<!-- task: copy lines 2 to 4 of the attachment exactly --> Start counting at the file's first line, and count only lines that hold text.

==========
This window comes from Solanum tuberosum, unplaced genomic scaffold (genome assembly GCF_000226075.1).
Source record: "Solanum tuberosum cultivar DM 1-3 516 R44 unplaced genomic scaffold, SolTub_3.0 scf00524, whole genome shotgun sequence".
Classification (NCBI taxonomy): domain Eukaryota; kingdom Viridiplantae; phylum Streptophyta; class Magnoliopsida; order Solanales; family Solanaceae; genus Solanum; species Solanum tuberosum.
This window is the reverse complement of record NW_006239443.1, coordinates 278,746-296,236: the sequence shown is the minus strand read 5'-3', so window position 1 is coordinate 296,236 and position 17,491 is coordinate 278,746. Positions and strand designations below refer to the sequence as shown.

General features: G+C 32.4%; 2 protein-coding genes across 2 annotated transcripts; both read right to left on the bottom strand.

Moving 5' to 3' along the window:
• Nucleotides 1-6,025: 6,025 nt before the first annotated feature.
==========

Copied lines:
Source record: "Solanum tuberosum cultivar DM 1-3 516 R44 unplaced genomic scaffold, SolTub_3.0 scf00524, whole genome shotgun sequence".
Classification (NCBI taxonomy): domain Eukaryota; kingdom Viridiplantae; phylum Streptophyta; class Magnoliopsida; order Solanales; family Solanaceae; genus Solanum; species Solanum tuberosum.
This window is the reverse complement of record NW_006239443.1, coordinates 278,746-296,236: the sequence shown is the minus strand read 5'-3', so window position 1 is coordinate 296,236 and position 17,491 is coordinate 278,746. Positions and strand designations below refer to the sequence as shown.